A social care worker with experience of the Troubled Families programme expresses frustration at a government policy that is 'a waste of public funds'.
Having followed The Guardian coverage of the Troubled Families programme over the last year or so, I feel a strong need to air my frustration and flesh out the growing incredulity in policy circles from a front line perspective.
Observations are based on my own experiences as a social care worker and those of professionals employed in a variety of disciplines at a local level with whom I am acquainted.
The Troubled Families programme attempts to directly intervene in the lives of the most ‘troubled families’ in England. These families are classified as such if they meet two out of six effective measures of disadvantage.
These criteria range from families struck by domestic abuse, to those who, quite vaguely, ‘have children who need help’. The programme then sends a team to each of these households who attempt to discourage the causes of ‘bad behaviour’, worklessness and laziness.
My observations on the delivery of the programme so far are as follows:
- There is no qualitative evidence that the Troubled Families programme is actually responsible for ‘turning around’ the families it comes into contact with. It is claimed that many of the positive outcomes are a result of pre-existing Multi-Agency Partnerships.
- This is made all the more troubling because many families are assessed based on information which is between one to four years old. Most have therefore resolved their issues with the help of other organisations or through their own accord. In this case, those involved in the Troubled Families management simply ‘map’ this progress, despite the fact that these outcomes cannot be attributed to the work done by the programme itself.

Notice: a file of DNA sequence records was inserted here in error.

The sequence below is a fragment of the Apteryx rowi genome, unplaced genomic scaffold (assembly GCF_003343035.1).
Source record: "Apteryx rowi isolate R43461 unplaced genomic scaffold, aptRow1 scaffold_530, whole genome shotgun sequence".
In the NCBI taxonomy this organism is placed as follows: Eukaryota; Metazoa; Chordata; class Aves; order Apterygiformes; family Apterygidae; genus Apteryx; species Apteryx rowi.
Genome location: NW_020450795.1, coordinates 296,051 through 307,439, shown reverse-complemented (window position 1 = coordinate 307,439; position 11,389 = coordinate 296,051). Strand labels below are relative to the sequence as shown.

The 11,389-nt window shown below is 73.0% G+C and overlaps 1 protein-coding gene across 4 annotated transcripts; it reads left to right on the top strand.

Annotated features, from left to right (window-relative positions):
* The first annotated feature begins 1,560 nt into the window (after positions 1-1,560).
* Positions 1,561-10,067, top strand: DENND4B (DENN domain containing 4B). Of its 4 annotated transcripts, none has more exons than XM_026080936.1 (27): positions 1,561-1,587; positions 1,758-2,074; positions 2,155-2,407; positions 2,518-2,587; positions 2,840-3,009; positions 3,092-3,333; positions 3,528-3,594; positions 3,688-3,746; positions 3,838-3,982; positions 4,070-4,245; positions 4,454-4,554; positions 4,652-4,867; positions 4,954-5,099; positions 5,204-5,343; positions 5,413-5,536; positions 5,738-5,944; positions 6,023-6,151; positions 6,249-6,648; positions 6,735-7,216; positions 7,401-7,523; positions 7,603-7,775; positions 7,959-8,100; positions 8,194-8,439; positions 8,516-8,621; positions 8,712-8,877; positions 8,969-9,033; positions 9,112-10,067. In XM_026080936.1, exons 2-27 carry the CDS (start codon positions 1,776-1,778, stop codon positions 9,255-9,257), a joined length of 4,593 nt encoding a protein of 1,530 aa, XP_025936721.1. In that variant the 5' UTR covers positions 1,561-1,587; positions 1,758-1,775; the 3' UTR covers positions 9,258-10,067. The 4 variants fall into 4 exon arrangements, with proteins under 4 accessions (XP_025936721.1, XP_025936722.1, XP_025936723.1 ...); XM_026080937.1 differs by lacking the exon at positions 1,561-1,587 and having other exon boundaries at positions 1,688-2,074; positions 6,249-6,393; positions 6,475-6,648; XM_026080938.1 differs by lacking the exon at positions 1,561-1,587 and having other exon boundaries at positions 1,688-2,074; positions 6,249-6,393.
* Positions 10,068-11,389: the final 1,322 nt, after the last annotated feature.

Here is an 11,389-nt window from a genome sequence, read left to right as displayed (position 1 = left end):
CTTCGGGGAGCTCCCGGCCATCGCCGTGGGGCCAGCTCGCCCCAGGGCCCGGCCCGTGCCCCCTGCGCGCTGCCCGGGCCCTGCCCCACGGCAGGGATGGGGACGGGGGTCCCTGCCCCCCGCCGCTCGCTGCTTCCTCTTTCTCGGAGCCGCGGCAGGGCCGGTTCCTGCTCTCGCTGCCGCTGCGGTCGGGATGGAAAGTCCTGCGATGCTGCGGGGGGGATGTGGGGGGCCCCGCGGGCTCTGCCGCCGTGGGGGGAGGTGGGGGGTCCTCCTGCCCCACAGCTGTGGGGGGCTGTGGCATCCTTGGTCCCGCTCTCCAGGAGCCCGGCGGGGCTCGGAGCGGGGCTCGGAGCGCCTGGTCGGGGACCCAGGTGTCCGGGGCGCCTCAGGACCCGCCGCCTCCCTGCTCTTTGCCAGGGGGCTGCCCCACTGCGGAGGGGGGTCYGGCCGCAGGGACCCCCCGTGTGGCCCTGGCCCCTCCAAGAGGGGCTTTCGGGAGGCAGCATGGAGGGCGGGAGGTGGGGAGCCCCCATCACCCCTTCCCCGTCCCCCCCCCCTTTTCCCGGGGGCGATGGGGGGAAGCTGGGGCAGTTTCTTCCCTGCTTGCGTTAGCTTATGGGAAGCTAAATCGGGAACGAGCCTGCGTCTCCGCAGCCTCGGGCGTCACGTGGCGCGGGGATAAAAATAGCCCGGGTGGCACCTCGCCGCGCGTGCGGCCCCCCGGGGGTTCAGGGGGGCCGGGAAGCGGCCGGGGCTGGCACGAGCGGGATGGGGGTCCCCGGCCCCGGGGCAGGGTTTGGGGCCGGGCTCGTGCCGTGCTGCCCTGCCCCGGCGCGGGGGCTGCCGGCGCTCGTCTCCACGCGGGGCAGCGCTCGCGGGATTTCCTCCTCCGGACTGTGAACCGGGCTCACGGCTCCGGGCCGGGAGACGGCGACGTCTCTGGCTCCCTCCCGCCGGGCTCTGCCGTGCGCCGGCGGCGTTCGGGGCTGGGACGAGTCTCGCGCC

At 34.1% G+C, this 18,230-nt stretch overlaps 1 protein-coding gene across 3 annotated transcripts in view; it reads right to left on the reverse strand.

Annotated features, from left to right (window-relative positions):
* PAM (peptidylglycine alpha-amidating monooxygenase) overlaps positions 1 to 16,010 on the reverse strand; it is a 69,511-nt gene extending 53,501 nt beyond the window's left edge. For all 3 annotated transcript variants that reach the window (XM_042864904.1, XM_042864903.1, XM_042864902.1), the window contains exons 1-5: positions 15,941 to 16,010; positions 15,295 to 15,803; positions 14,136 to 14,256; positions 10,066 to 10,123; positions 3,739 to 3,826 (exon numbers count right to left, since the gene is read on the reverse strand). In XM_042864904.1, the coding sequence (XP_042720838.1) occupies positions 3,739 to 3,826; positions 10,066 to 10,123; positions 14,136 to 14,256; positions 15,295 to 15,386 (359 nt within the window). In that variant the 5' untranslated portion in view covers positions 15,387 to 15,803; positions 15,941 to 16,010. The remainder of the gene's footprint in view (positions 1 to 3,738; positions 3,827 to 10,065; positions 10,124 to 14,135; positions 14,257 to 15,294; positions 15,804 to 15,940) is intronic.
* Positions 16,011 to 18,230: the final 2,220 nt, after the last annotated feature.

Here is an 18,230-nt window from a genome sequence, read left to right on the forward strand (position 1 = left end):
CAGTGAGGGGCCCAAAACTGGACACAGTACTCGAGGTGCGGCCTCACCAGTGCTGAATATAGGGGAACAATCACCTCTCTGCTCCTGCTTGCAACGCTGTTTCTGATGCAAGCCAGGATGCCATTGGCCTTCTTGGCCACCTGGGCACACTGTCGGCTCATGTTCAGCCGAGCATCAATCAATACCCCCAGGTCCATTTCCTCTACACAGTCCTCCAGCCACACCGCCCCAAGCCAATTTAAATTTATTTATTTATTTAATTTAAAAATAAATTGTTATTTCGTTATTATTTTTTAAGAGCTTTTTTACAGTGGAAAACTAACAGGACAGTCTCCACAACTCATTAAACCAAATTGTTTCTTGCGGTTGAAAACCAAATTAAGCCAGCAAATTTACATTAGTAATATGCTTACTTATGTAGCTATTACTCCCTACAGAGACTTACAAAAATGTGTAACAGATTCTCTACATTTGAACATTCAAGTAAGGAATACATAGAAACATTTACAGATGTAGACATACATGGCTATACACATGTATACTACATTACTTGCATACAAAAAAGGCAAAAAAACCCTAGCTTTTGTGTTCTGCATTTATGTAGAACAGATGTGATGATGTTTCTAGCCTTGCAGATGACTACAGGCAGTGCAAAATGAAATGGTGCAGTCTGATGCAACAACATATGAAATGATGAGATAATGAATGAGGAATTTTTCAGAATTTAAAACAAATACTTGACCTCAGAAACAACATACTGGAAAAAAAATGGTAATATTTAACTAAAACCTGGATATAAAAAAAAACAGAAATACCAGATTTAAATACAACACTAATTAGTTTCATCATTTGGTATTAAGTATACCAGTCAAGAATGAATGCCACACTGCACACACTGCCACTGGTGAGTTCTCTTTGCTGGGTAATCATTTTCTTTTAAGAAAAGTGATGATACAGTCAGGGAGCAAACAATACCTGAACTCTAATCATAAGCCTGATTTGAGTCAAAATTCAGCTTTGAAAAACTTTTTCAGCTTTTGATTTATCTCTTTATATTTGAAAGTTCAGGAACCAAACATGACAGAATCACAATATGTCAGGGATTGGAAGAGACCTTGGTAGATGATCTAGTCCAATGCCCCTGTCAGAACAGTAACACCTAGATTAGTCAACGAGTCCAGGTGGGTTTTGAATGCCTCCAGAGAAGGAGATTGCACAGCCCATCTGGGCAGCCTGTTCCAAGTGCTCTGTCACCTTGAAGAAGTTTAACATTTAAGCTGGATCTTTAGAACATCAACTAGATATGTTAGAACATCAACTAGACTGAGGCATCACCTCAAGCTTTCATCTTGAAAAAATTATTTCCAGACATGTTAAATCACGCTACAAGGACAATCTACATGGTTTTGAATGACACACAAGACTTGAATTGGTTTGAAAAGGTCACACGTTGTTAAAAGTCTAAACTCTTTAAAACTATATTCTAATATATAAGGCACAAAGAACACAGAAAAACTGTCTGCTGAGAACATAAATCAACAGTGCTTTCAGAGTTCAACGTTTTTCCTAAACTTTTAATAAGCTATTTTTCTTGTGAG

- Much of the basis for the 'independent evaluation’ of the Troubled Families programme is on cases which are deemed to be high risk. This means they will be dealt with by a ‘flagship’ Troubled Families team, which has a smaller case load and subsequently is able to meet with the family a number of times a week. This practice is therefore financially unsustainable if applied to the programme at large, and yet it is used as the basis for evaluation of the entire programme.
- The programme is also used as a means to bridge the hole created by cuts in local government funding. Refusal to engage in this programme is therefore not accepted by Troubled Families process managers, who encourage staff to use ‘creative’ tactics to make up the numbers. This has led to disadvantaged families being coerced into joining the programme through intimidating and potentially harmful ‘hard sells’.
- The Troubled Families programme has used established referral processes in order to continue the expansion of the policy. This means that staff may have cases suddenly re-classified as a Troubled Families case, or be forced to nominate cases against their better judgement and ethics.
The management of the Troubled Families programme is, therefore, questionable, and its continuation is best explained by the revenue stream it provides for local government funding, rather than its actual results.
The Troubled Families programme has not resulted in innovation in practice while working with the wider family. The claimed successes of this programme are due to the lower caseloads, and any good practice to come from this had already existed independent of the Troubled Families programme.
The pressure that local government cuts have applied to social services have, in fact, caused staff to act against their ethical and professional values. It is most distressing to consider that a programme which aims to help families with multiple disadvantages is actually subjecting them to coercion and harassment. The public has also been misled by suggestions that this programme is astoundingly successful and worth the large investments it has received when in fact it is a waste of public funds.
Also see: The Troubled Families Programme: the perfect social policy? by Stephen Crossley